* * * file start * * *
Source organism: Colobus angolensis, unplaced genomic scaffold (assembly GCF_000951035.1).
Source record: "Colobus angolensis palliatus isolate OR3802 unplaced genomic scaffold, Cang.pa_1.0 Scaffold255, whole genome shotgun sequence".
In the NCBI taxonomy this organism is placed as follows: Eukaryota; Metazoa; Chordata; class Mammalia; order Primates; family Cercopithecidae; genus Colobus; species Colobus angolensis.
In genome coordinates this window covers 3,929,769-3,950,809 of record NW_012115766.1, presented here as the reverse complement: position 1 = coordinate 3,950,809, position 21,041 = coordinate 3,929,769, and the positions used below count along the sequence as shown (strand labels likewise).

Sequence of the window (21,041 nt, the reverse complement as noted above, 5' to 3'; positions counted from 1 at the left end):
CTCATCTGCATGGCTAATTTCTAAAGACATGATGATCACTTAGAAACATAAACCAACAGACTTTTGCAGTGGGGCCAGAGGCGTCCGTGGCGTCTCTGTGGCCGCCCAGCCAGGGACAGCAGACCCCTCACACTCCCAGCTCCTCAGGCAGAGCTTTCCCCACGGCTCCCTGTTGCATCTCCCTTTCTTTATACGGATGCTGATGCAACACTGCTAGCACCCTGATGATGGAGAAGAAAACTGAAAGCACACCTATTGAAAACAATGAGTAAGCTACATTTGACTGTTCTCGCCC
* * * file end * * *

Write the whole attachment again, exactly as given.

Source organism: Colobus angolensis, unplaced genomic scaffold (assembly GCF_000951035.1).
Source record: "Colobus angolensis palliatus isolate OR3802 unplaced genomic scaffold, Cang.pa_1.0 Scaffold255, whole genome shotgun sequence".
In the NCBI taxonomy this organism is placed as follows: Eukaryota; Metazoa; Chordata; class Mammalia; order Primates; family Cercopithecidae; genus Colobus; species Colobus angolensis.
In genome coordinates this window covers 3,929,769-3,950,809 of record NW_012115766.1, presented here as the reverse complement: position 1 = coordinate 3,950,809, position 21,041 = coordinate 3,929,769, and the positions used below count along the sequence as shown (strand labels likewise).

Sequence of the window (21,041 nt, the reverse complement as noted above, 5' to 3'; positions counted from 1 at the left end):
CTCATCTGCATGGCTAATTTCTAAAGACATGATGATCACTTAGAAACATAAACCAACAGACTTTTGCAGTGGGGCCAGAGGCGTCCGTGGCGTCTCTGTGGCCGCCCAGCCAGGGACAGCAGACCCCTCACACTCCCAGCTCCTCAGGCAGAGCTTTCCCCACGGCTCCCTGTTGCATCTCCCTTTCTTTATACGGATGCTGATGCAACACTGCTAGCACCCTGATGATGGAGAAGAAAACTGAAAGCACACCTATTGAAAACAATGAGTAAGCTACATTTGACTGTTCTCGCCC